Car Culture

Ferris Bueller's Day Off Ferrari replica headed to auction

"Life moves pretty fast. If you don't stop and look around once in a while, you could miss it."

Matt Magnino/Mecum

"The 1961 Ferrari 250 GT California. Less than 100 were made. My father spent three years restoring this car. It is his love. It is his passion. It is his fault he didn't lock the garage." 

If you're of a certain age -- and maybe even not -- that brief quoted exchange is all you need to conjure up a vivid image. If you're like me, you picture a young Matthew Broderick and Alan Ruck standing in the presence of what would become movie royalty -- the red Ferrari replica roadster in the John Hughes classic, Ferris Bueller's Day Off

Indeed, the movie car wasn't a real Ferrari 250 at all, it was a 1985 Modena GT Spyder California -- a Ford small-block V8-powered doppelgänger powering a steel-tube spaceframe clad in fiberglass bodywork. In fact, as is typical with Hollywood movies, it wasn't one car, but three, that were used in the filming -- two working cars and one rolling shell. You're looking at one of the two complete cars.

Chassis No. 0003 is headed to the Mecum Auctions gala event in Monterey, California on the weekend of August 23-25, where it will cross the block as part of the sales that annually accompany the region's famed Pebble Beach Concours weekend.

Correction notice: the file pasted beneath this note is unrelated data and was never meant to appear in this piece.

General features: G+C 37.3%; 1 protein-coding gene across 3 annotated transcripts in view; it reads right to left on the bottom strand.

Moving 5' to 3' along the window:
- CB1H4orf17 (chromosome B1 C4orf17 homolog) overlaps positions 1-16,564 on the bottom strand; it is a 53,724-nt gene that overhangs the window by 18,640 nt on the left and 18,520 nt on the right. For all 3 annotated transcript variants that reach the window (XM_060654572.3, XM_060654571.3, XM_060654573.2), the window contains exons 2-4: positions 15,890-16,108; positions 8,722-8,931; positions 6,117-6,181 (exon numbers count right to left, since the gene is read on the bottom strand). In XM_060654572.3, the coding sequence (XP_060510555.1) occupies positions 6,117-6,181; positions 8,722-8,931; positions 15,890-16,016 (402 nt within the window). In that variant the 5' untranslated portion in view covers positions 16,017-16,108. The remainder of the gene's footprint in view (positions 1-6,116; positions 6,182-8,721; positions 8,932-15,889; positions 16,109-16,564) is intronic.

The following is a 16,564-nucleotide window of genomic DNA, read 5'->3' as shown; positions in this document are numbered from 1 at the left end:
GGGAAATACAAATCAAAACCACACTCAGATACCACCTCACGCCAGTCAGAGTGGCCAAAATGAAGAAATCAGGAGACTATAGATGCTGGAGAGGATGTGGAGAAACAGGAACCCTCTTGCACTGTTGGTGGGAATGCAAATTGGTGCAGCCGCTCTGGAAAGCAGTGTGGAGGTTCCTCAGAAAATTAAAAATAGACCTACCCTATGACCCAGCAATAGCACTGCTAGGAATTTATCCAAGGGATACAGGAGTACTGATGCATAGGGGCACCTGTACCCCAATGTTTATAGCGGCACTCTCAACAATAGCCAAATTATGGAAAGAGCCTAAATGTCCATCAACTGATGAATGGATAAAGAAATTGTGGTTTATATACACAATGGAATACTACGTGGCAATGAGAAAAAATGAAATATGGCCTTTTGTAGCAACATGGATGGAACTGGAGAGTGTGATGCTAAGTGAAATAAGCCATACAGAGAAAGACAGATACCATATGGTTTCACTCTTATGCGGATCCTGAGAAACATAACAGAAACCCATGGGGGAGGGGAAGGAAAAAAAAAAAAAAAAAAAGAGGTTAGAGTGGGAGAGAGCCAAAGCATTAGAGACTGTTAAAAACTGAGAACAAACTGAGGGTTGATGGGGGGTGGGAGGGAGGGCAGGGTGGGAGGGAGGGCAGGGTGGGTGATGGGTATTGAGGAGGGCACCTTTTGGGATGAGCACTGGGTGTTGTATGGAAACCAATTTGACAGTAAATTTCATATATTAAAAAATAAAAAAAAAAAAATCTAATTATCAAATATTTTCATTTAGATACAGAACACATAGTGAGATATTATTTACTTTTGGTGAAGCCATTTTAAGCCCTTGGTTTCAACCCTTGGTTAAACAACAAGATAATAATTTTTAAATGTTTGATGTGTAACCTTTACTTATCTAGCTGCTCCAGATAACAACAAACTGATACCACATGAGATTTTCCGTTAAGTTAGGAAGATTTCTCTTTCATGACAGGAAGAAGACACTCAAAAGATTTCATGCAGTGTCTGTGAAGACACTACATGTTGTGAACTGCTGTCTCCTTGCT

This particular faux Ferrari features a balanced-and-blueprinted Ford 351 Windsor engine good for a claimed 500 horsepower. The car is said to have received "nine months of refreshing and updating" by Neil Glassmoyer, one of the founders of Modena Design, and at least in these photos, it looks sensational and ready to live out your Chicagoland hooky fantasies.

This replica Ferrari has become one of the most recognized movie cars of all time.

Paramount Pictures

There's no word on an estimated sale price from Mecum Auctions, nor any indication of a minimum reserve price, but this exact car last changed hands in 2013 at another Mecum event for $235,000. 

Since that time, it was added to the National Historic Vehicle Register earlier this year. It may be a replica, but that doesn't mean this car hasn't become an icon in its own right. In fact, it's one of just 24 vehicles to ever have been added to the registry. In other words, this Modena GT is likely to have appreciated a fair bit. And even if it hasn't, it'll almost certainly sell for many millions less than a genuine Ferrari 250.  

It's best to let Ferris himself take it from here: "It is so choice. If you have the means, I highly recommend picking one up."